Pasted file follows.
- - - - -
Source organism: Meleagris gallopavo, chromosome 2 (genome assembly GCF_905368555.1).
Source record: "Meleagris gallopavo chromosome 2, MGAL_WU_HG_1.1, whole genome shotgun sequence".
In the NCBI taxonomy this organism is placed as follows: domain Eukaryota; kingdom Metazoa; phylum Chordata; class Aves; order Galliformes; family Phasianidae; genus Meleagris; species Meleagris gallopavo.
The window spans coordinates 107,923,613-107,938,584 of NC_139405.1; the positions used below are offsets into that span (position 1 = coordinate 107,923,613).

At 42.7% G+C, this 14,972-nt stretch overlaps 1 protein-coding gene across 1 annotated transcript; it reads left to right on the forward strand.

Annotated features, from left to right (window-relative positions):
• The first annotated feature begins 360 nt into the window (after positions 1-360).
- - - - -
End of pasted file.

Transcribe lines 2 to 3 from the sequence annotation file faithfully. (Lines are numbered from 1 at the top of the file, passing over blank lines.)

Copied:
Source record: "Meleagris gallopavo chromosome 2, MGAL_WU_HG_1.1, whole genome shotgun sequence".
In the NCBI taxonomy this organism is placed as follows: domain Eukaryota; kingdom Metazoa; phylum Chordata; class Aves; order Galliformes; family Phasianidae; genus Meleagris; species Meleagris gallopavo.